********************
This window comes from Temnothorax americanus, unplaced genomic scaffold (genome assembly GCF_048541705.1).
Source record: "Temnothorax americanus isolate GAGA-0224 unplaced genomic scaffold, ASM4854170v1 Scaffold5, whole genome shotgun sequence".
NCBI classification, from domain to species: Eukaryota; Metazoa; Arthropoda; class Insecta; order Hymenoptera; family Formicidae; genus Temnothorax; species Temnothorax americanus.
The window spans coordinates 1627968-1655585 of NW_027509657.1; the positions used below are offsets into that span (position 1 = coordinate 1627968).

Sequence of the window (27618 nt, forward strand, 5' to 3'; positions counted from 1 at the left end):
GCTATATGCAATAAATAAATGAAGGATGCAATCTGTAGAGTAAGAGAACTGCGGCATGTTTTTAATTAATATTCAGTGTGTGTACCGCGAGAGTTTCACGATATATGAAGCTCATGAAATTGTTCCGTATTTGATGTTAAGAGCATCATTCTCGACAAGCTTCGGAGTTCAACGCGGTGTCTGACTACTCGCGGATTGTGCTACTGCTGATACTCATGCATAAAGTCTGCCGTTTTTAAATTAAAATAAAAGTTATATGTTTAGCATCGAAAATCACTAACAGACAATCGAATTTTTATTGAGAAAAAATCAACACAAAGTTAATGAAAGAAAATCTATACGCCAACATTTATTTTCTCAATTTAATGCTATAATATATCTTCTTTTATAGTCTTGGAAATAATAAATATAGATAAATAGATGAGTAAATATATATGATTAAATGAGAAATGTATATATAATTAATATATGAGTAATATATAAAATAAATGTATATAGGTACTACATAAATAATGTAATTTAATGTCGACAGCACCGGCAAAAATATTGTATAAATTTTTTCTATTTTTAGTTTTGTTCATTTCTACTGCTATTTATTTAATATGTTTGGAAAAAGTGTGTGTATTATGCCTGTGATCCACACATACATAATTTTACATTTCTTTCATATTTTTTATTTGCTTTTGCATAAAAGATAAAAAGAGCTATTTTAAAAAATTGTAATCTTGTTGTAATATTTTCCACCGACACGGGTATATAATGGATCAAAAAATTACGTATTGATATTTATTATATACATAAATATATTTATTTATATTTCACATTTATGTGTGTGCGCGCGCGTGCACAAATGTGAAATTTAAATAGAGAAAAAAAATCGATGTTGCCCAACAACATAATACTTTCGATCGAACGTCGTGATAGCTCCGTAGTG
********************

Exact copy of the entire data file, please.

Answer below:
This window comes from Temnothorax americanus, unplaced genomic scaffold (genome assembly GCF_048541705.1).
Source record: "Temnothorax americanus isolate GAGA-0224 unplaced genomic scaffold, ASM4854170v1 Scaffold5, whole genome shotgun sequence".
NCBI classification, from domain to species: Eukaryota; Metazoa; Arthropoda; class Insecta; order Hymenoptera; family Formicidae; genus Temnothorax; species Temnothorax americanus.
The window spans coordinates 1627968-1655585 of NW_027509657.1; the positions used below are offsets into that span (position 1 = coordinate 1627968).

Sequence of the window (27618 nt, forward strand, 5' to 3'; positions counted from 1 at the left end):
GCTATATGCAATAAATAAATGAAGGATGCAATCTGTAGAGTAAGAGAACTGCGGCATGTTTTTAATTAATATTCAGTGTGTGTACCGCGAGAGTTTCACGATATATGAAGCTCATGAAATTGTTCCGTATTTGATGTTAAGAGCATCATTCTCGACAAGCTTCGGAGTTCAACGCGGTGTCTGACTACTCGCGGATTGTGCTACTGCTGATACTCATGCATAAAGTCTGCCGTTTTTAAATTAAAATAAAAGTTATATGTTTAGCATCGAAAATCACTAACAGACAATCGAATTTTTATTGAGAAAAAATCAACACAAAGTTAATGAAAGAAAATCTATACGCCAACATTTATTTTCTCAATTTAATGCTATAATATATCTTCTTTTATAGTCTTGGAAATAATAAATATAGATAAATAGATGAGTAAATATATATGATTAAATGAGAAATGTATATATAATTAATATATGAGTAATATATAAAATAAATGTATATAGGTACTACATAAATAATGTAATTTAATGTCGACAGCACCGGCAAAAATATTGTATAAATTTTTTCTATTTTTAGTTTTGTTCATTTCTACTGCTATTTATTTAATATGTTTGGAAAAAGTGTGTGTATTATGCCTGTGATCCACACATACATAATTTTACATTTCTTTCATATTTTTTATTTGCTTTTGCATAAAAGATAAAAAGAGCTATTTTAAAAAATTGTAATCTTGTTGTAATATTTTCCACCGACACGGGTATATAATGGATCAAAAAATTACGTATTGATATTTATTATATACATAAATATATTTATTTATATTTCACATTTATGTGTGTGCGCGCGCGTGCACAAATGTGAAATTTAAATAGAGAAAAAAAATCGATGTTGCCCAACAACATAATACTTTCGATCGAACGTCGTGATAGCTCCGTAGTG